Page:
Why would anyone want to come to Wankhede?
The Sachin Tendulkar Stand there doesn?t do justice to the legend nor the people who sit in it, report Akshay Sawai & Rachna Shetty.india Updated: Feb 05, 2007 23:07 IST
The Sachin Tendulkar Stand at the Wankhede Stadium doesn’t do justice to the legend nor the people who sit in it.
The Tendulkar Stand was one of the sections of the stadium from where people could watch the Ranji Trophy final free of charge. But, as the accompanying pictures show, it must not have been too pleasing a prospect. The benches, none too comfortable anyway, are covered with layers of dust and bird droppings.
Many of those who did sit in the Tendulkar Stand, or anywhere else in the stadium for that matter, brought along pieces of cardboards and newspapers to sit on. Others perched themselves upon the thin backrests to avoid sitting on the benches.
It is embarrassing for a major centre like Mumbai — which will host the World Cup final in 2011 — to be in this shape. “I wish they did something about this,” said 46-year-old Suryakant Shinde, a spectator who had come to the ground from Andheri. “It’s a mess.”
Sanitation levels are abysmal too, as the accompanying picture of the bathroom in the Vijay Merchant Stand illustrates. Suma Sharma, seated in the Tendulkar Stand with her husband, said, “The toilets are in a bad shape. I expected the facilities to be better.”
Prof. Ratnakar Shetty, the Mumbai Cricket Association (MCA) treasurer, said that the stands had been cleaned a couple of days before the Ranji final but admitted that overall, the condition of the stadium was not in keeping with Mumbai’s status.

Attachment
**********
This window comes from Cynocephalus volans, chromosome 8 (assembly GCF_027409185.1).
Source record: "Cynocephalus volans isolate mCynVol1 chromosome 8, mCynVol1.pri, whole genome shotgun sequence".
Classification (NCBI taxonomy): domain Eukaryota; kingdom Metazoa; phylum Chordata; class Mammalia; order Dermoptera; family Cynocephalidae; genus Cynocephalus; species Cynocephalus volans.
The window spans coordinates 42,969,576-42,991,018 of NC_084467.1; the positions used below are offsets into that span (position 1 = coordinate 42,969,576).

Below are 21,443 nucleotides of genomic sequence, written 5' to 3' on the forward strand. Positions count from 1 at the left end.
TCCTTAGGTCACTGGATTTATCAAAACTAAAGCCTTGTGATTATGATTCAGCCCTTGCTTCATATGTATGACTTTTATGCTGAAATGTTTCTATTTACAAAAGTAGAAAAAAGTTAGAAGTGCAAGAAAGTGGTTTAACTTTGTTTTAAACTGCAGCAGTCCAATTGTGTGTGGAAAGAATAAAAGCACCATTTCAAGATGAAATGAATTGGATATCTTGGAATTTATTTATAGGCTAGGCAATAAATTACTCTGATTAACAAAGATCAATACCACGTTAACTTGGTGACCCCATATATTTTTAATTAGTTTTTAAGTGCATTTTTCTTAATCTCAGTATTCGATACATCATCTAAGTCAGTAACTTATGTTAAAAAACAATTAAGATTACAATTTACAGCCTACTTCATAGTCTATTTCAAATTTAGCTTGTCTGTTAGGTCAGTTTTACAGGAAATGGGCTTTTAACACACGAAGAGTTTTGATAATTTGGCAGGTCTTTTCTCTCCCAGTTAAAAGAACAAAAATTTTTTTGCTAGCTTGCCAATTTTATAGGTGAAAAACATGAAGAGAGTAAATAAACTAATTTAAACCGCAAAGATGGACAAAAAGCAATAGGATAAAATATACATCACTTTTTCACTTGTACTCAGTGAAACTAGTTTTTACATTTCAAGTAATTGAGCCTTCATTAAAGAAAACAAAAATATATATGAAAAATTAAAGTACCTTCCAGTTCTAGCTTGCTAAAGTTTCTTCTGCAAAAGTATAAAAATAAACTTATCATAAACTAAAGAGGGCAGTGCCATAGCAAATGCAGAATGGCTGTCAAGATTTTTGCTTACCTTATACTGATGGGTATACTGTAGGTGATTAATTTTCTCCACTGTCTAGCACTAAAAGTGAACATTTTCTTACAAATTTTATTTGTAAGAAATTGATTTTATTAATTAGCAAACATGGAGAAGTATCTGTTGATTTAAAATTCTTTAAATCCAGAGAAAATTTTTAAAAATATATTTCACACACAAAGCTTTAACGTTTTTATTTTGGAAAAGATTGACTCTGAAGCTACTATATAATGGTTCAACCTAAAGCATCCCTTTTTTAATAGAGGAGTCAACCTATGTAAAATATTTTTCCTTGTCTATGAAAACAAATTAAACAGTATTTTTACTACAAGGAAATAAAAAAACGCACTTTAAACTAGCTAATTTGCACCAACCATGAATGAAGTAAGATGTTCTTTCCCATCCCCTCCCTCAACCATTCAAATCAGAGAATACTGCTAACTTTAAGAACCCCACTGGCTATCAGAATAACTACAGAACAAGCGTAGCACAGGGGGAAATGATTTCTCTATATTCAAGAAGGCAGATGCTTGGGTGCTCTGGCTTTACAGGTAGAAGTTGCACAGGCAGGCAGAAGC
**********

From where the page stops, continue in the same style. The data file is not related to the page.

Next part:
“It’s true, maintenance has been lacking,” he said. “It’s top priority for us now. The stadium has to meet International Cricket Council (ICC) standards if we have to stage World Cup matches. One thing we are certainly going to do is fix bucket seats in the entire arena.”
Shetty said that Mumbai would not be hosting a big match for about two years after the Ranji final. That would give the MCA time to work on the stadium. “Although, as per the rotation policy, Mumbai is scheduled to host a game when Australia visit later this year, however, that being September and early October, the monsoons will most certainly hamper the match. So we have a free two years ahead. We plan to renovate the ground in this period.”
Shetty said that the MCA had invited ideas from architects. “Since the stadium has an open roof, bird droppings is a perennial problem,” he said. “One of the measures suggested is to cover the gaps with wire mesh. But that is not fool proof. We are talking to architects and experts. We’ll work on it.”